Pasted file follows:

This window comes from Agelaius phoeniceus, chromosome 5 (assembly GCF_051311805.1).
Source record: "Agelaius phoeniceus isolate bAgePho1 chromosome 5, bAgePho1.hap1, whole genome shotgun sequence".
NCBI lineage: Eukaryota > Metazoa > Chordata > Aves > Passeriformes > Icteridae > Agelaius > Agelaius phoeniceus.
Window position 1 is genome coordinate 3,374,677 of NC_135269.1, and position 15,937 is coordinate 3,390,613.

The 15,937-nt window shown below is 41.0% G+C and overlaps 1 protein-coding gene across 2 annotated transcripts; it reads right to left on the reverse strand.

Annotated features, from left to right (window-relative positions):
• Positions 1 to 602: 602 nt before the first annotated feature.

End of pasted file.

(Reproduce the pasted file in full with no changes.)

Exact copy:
This window comes from Agelaius phoeniceus, chromosome 5 (assembly GCF_051311805.1).
Source record: "Agelaius phoeniceus isolate bAgePho1 chromosome 5, bAgePho1.hap1, whole genome shotgun sequence".
NCBI lineage: Eukaryota > Metazoa > Chordata > Aves > Passeriformes > Icteridae > Agelaius > Agelaius phoeniceus.
Window position 1 is genome coordinate 3,374,677 of NC_135269.1, and position 15,937 is coordinate 3,390,613.

The 15,937-nt window shown below is 41.0% G+C and overlaps 1 protein-coding gene across 2 annotated transcripts; it reads right to left on the reverse strand.

Annotated features, from left to right (window-relative positions):
• Positions 1 to 602: 602 nt before the first annotated feature.